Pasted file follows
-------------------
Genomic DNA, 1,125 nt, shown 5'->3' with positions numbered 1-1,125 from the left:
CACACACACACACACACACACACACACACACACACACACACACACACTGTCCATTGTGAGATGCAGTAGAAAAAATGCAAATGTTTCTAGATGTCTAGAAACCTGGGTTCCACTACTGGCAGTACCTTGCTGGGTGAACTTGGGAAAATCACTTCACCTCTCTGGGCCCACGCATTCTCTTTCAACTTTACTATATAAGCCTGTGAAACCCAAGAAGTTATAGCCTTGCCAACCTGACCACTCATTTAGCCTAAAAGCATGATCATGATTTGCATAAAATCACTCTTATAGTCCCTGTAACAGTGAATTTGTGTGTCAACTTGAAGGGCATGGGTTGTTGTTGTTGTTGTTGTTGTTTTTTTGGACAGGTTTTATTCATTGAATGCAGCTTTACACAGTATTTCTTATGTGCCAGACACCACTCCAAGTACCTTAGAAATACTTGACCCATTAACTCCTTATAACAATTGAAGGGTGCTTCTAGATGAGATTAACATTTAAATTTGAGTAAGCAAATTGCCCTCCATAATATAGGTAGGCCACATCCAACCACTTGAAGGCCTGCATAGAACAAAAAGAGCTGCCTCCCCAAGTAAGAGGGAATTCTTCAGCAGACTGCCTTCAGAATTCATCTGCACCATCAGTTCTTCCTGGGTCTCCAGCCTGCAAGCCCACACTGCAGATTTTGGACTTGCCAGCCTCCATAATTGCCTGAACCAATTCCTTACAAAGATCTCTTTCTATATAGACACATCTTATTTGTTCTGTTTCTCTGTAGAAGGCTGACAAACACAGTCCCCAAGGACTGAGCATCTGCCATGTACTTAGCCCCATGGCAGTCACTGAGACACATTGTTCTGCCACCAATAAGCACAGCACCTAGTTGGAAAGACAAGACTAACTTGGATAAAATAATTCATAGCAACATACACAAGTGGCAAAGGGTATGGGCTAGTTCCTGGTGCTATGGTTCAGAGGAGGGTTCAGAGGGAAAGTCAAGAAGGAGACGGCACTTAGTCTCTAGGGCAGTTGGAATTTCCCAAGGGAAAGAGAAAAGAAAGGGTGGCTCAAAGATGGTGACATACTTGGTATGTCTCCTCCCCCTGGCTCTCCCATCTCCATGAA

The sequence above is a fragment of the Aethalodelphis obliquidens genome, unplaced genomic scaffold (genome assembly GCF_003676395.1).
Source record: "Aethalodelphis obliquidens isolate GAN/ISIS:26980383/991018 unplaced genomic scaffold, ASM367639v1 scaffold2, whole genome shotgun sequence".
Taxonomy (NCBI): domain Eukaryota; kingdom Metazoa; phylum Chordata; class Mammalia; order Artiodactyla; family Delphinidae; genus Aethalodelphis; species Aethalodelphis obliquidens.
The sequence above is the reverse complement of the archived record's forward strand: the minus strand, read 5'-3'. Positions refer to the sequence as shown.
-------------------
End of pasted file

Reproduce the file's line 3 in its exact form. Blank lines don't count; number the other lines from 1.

The sequence above is a fragment of the Aethalodelphis obliquidens genome, unplaced genomic scaffold (genome assembly GCF_003676395.1).